Archaeologists have discovered traces of human activity dating back over 40,000 years in Ziyang City, southwest China's Sichuan Province, local authorities said Saturday.
So far, more than 1,000 pieces of stoneware items and animal fossils have been unearthed at the Mengxi River site, Ziyang. The stone products include cores, blades and scrapers, while the fossils include the remains of rhinos and elephants, according to the Sichuan Provincial Cultural Relics and Archaeology Research Institute.
The findings resulted from an archaeological project, jointly launched by several organizations, including the institute and the local cultural relic departments of Ziyang, in January 2022.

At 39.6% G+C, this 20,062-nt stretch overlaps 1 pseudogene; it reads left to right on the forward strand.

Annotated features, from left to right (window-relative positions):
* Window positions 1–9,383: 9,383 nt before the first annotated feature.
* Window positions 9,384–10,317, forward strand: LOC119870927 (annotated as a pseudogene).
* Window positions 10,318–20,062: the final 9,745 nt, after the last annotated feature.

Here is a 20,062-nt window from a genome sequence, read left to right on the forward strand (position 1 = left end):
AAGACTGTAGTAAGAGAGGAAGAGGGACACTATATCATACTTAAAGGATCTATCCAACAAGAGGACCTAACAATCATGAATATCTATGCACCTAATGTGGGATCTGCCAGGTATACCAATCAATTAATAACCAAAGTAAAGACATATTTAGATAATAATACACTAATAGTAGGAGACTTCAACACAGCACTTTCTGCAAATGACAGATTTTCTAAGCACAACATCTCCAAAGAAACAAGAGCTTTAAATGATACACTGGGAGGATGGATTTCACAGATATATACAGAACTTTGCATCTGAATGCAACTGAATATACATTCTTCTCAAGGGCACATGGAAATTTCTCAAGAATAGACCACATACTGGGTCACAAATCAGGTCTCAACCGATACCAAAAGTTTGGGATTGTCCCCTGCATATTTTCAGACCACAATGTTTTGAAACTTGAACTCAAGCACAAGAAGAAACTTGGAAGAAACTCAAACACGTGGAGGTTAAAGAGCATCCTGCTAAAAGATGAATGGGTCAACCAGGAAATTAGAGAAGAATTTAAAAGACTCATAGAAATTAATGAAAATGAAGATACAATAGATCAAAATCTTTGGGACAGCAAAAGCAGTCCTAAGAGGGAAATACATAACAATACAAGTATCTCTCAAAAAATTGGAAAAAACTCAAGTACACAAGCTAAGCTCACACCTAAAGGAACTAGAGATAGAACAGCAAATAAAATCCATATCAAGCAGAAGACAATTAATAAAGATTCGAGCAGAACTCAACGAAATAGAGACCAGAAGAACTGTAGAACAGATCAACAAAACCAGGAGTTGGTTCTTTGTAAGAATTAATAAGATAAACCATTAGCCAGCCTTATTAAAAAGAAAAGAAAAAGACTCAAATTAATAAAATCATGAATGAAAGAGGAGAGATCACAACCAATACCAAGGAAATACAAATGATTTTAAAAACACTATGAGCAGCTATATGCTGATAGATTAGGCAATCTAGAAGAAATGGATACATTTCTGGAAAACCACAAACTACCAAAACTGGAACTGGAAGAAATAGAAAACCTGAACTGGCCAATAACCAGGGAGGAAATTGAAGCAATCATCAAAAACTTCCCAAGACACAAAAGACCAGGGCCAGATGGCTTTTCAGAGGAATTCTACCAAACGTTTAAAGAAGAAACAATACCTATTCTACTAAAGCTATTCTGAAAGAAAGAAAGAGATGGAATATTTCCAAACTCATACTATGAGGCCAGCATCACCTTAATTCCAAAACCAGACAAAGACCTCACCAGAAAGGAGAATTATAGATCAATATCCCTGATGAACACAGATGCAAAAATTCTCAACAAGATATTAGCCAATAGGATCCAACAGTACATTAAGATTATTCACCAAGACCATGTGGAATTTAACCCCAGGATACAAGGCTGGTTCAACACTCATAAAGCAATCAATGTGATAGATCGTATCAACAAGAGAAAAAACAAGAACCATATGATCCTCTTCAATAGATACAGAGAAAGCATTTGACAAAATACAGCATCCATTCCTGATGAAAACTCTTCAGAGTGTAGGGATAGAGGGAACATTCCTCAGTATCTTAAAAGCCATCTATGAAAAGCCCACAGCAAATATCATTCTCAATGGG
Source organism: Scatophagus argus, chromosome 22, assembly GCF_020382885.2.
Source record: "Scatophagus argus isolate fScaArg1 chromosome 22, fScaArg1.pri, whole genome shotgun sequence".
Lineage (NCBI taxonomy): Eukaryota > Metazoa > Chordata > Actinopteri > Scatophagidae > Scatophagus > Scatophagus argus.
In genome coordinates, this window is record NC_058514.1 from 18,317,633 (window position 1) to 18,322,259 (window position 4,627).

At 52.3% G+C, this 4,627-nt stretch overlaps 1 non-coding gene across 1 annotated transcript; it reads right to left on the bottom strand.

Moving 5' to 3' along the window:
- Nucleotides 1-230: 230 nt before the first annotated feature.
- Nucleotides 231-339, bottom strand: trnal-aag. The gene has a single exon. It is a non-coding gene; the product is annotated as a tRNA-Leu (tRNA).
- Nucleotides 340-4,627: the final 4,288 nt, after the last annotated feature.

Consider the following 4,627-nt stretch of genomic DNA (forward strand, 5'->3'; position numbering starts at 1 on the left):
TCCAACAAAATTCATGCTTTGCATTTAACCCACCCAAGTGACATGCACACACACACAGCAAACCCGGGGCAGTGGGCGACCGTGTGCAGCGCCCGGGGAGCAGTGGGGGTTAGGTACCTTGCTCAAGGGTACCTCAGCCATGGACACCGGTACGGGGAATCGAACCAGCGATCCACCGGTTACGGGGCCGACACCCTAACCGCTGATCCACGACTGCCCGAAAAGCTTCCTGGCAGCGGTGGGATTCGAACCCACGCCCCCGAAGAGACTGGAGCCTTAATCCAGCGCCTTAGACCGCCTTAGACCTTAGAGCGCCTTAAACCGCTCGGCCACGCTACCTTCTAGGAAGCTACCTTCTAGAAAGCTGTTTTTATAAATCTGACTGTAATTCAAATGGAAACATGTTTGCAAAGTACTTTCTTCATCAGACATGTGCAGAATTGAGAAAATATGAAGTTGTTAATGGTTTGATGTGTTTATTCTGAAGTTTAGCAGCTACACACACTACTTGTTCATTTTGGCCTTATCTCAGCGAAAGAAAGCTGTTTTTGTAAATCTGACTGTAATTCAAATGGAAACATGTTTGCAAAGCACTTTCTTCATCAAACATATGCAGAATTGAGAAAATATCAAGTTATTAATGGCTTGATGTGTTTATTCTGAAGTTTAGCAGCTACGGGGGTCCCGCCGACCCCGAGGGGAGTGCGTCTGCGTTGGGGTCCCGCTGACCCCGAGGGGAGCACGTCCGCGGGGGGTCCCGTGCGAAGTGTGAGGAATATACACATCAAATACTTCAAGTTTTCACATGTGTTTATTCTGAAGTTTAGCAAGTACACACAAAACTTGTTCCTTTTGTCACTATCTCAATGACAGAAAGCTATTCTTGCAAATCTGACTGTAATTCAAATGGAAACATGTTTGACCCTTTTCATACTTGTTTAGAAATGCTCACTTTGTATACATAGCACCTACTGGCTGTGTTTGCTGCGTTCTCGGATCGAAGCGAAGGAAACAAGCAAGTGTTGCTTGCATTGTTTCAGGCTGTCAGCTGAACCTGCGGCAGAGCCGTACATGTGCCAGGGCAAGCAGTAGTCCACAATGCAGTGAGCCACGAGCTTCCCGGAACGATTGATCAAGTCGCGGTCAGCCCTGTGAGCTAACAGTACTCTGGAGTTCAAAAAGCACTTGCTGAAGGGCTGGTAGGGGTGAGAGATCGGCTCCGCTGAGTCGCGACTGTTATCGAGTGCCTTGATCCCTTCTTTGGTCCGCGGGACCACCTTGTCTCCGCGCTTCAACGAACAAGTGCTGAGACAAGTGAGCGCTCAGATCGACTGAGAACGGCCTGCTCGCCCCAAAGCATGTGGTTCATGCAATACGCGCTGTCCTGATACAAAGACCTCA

Notably, some bone artifacts, suspected wood artifacts and a large number of plant remains have also been excavated -- which is extremely rare to see at Paleolithic ruins.
The carbon-14 dating method shows that the Mengxi River site is at least 43,000 years old.
It is one of the most systematic and all-element Paleolithic sites in China, showing the relationship between humans and the environment, and providing a vivid view of human activities during the Late Pleistocene, said Wang Youping, a professor of the School of Archaeology and Museology, Peking University.
In the 1950s, the discovery of the skull of "Ziyang Man," dating back to around 30,000 years, caught the world's attention.
"The excavation of the Mengxi River site is a start, as well as a major breakthrough in lifting the veil of 'Ziyang Man,'" said Gao Xing, a researcher from the Institute of Vertebrate Paleontology and Paleoanthropology under the Chinese Academy of Sciences.